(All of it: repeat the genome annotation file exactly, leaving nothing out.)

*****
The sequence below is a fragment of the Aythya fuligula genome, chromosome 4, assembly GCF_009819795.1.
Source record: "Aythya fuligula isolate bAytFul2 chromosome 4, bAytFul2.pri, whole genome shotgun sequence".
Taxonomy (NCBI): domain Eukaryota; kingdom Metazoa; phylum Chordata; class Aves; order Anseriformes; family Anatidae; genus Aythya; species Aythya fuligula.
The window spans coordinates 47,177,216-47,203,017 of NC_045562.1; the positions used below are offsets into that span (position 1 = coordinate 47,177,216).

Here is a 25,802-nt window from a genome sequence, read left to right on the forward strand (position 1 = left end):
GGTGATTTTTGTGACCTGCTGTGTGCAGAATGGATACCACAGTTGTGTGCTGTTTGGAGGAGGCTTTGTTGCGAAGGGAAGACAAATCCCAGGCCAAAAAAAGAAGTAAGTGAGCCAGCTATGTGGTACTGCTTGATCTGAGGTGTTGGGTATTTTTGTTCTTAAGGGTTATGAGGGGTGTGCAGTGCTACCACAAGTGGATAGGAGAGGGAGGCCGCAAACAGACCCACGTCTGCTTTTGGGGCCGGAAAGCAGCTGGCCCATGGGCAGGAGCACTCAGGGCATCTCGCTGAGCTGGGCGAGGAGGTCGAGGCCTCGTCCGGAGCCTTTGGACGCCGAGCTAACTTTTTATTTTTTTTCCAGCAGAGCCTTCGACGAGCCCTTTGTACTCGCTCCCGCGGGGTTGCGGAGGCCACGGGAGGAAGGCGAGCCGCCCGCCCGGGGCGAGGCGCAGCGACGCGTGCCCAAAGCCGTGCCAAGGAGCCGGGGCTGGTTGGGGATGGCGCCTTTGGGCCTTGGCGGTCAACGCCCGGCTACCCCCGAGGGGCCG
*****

The sequence below is a fragment of the Aythya fuligula genome, chromosome 4, assembly GCF_009819795.1.
Source record: "Aythya fuligula isolate bAytFul2 chromosome 4, bAytFul2.pri, whole genome shotgun sequence".
Taxonomy (NCBI): domain Eukaryota; kingdom Metazoa; phylum Chordata; class Aves; order Anseriformes; family Anatidae; genus Aythya; species Aythya fuligula.
The window spans coordinates 47,177,216-47,203,017 of NC_045562.1; the positions used below are offsets into that span (position 1 = coordinate 47,177,216).

Here is a 25,802-nt window from a genome sequence, read left to right on the forward strand (position 1 = left end):
GGTGATTTTTGTGACCTGCTGTGTGCAGAATGGATACCACAGTTGTGTGCTGTTTGGAGGAGGCTTTGTTGCGAAGGGAAGACAAATCCCAGGCCAAAAAAAGAAGTAAGTGAGCCAGCTATGTGGTACTGCTTGATCTGAGGTGTTGGGTATTTTTGTTCTTAAGGGTTATGAGGGGTGTGCAGTGCTACCACAAGTGGATAGGAGAGGGAGGCCGCAAACAGACCCACGTCTGCTTTTGGGGCCGGAAAGCAGCTGGCCCATGGGCAGGAGCACTCAGGGCATCTCGCTGAGCTGGGCGAGGAGGTCGAGGCCTCGTCCGGAGCCTTTGGACGCCGAGCTAACTTTTTATTTTTTTTCCAGCAGAGCCTTCGACGAGCCCTTTGTACTCGCTCCCGCGGGGTTGCGGAGGCCACGGGAGGAAGGCGAGCCGCCCGCCCGGGGCGAGGCGCAGCGACGCGTGCCCAAAGCCGTGCCAAGGAGCCGGGGCTGGTTGGGGATGGCGCCTTTGGGCCTTGGCGGTCAACGCCCGGCTACCCCCGAGGGGCCG